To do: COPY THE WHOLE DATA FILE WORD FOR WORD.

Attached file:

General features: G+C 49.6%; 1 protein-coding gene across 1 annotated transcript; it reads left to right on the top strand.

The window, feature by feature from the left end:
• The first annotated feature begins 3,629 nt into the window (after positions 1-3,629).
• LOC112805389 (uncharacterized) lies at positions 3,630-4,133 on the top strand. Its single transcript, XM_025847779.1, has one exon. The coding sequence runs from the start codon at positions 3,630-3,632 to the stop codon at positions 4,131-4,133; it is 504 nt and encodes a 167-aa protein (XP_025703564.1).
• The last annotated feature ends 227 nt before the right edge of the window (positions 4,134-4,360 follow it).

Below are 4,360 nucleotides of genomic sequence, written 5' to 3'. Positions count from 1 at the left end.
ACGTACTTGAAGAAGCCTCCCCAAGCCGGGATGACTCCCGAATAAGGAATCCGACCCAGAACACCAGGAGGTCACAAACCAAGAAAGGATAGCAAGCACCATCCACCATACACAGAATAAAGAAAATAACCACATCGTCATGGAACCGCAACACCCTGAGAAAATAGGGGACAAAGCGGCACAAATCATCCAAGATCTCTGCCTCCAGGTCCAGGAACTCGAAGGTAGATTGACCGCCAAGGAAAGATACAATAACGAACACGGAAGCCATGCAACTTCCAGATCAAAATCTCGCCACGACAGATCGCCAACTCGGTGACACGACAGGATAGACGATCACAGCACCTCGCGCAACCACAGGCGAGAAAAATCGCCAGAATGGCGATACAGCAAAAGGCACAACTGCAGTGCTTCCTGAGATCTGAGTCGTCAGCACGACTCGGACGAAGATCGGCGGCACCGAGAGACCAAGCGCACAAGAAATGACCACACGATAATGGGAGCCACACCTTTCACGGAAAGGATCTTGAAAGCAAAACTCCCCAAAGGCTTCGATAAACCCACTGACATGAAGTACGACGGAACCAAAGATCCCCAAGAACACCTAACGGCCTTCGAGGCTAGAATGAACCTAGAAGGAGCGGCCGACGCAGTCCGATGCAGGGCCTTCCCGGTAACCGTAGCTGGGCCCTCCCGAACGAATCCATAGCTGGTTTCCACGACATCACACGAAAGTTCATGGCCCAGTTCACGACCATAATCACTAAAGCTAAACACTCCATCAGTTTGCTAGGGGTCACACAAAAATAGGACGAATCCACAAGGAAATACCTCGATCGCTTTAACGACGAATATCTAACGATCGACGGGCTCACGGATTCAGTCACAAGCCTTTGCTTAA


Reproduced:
General features: G+C 49.6%; 1 protein-coding gene across 1 annotated transcript; it reads left to right on the top strand.

The window, feature by feature from the left end:
• The first annotated feature begins 3,629 nt into the window (after positions 1-3,629).
• LOC112805389 (uncharacterized) lies at positions 3,630-4,133 on the top strand. Its single transcript, XM_025847779.1, has one exon. The coding sequence runs from the start codon at positions 3,630-3,632 to the stop codon at positions 4,131-4,133; it is 504 nt and encodes a 167-aa protein (XP_025703564.1).
• The last annotated feature ends 227 nt before the right edge of the window (positions 4,134-4,360 follow it).

Below are 4,360 nucleotides of genomic sequence, written 5' to 3'. Positions count from 1 at the left end.
ACGTACTTGAAGAAGCCTCCCCAAGCCGGGATGACTCCCGAATAAGGAATCCGACCCAGAACACCAGGAGGTCACAAACCAAGAAAGGATAGCAAGCACCATCCACCATACACAGAATAAAGAAAATAACCACATCGTCATGGAACCGCAACACCCTGAGAAAATAGGGGACAAAGCGGCACAAATCATCCAAGATCTCTGCCTCCAGGTCCAGGAACTCGAAGGTAGATTGACCGCCAAGGAAAGATACAATAACGAACACGGAAGCCATGCAACTTCCAGATCAAAATCTCGCCACGACAGATCGCCAACTCGGTGACACGACAGGATAGACGATCACAGCACCTCGCGCAACCACAGGCGAGAAAAATCGCCAGAATGGCGATACAGCAAAAGGCACAACTGCAGTGCTTCCTGAGATCTGAGTCGTCAGCACGACTCGGACGAAGATCGGCGGCACCGAGAGACCAAGCGCACAAGAAATGACCACACGATAATGGGAGCCACACCTTTCACGGAAAGGATCTTGAAAGCAAAACTCCCCAAAGGCTTCGATAAACCCACTGACATGAAGTACGACGGAACCAAAGATCCCCAAGAACACCTAACGGCCTTCGAGGCTAGAATGAACCTAGAAGGAGCGGCCGACGCAGTCCGATGCAGGGCCTTCCCGGTAACCGTAGCTGGGCCCTCCCGAACGAATCCATAGCTGGTTTCCACGACATCACACGAAAGTTCATGGCCCAGTTCACGACCATAATCACTAAAGCTAAACACTCCATCAGTTTGCTAGGGGTCACACAAAAATAGGACGAATCCACAAGGAAATACCTCGATCGCTTTAACGACGAATATCTAACGATCGACGGGCTCACGGATTCAGTCACAAGCCTTTGCTTAA